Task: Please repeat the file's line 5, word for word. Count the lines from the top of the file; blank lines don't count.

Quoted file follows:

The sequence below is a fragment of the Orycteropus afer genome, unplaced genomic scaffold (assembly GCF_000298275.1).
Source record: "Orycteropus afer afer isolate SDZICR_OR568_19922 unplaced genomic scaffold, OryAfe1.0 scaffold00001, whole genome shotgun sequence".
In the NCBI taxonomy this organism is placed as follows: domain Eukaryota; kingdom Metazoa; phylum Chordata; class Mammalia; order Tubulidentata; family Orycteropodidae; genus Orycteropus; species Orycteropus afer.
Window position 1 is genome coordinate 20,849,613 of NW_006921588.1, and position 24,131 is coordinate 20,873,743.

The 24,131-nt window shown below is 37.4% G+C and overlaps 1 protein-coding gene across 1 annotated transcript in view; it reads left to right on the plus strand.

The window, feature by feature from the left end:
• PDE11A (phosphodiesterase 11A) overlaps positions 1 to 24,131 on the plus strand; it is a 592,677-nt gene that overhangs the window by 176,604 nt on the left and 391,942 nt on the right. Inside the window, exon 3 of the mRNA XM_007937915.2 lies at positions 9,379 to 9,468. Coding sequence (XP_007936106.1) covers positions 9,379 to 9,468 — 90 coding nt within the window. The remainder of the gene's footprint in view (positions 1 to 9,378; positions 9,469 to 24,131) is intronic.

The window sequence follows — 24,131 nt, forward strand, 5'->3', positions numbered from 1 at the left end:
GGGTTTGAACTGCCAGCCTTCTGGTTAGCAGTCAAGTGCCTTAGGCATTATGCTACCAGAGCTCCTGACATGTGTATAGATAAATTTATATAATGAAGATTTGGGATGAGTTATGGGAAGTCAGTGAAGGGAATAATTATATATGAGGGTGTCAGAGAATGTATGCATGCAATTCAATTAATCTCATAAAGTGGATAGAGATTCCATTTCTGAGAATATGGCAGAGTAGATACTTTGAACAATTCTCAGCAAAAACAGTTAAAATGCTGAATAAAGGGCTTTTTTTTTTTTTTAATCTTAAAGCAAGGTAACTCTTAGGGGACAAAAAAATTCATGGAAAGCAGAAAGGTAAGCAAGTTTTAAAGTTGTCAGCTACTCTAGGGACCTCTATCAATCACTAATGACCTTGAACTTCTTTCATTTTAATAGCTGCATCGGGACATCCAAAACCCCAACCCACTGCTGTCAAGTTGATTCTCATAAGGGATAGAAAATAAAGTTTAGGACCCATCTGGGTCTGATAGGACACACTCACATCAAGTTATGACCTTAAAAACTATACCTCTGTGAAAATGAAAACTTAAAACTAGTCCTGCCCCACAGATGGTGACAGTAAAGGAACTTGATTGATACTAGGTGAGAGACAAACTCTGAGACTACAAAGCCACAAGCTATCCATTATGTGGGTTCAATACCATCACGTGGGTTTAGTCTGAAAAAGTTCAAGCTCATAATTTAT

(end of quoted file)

The 24,131-nt window shown below is 37.4% G+C and overlaps 1 protein-coding gene across 1 annotated transcript in view; it reads left to right on the plus strand.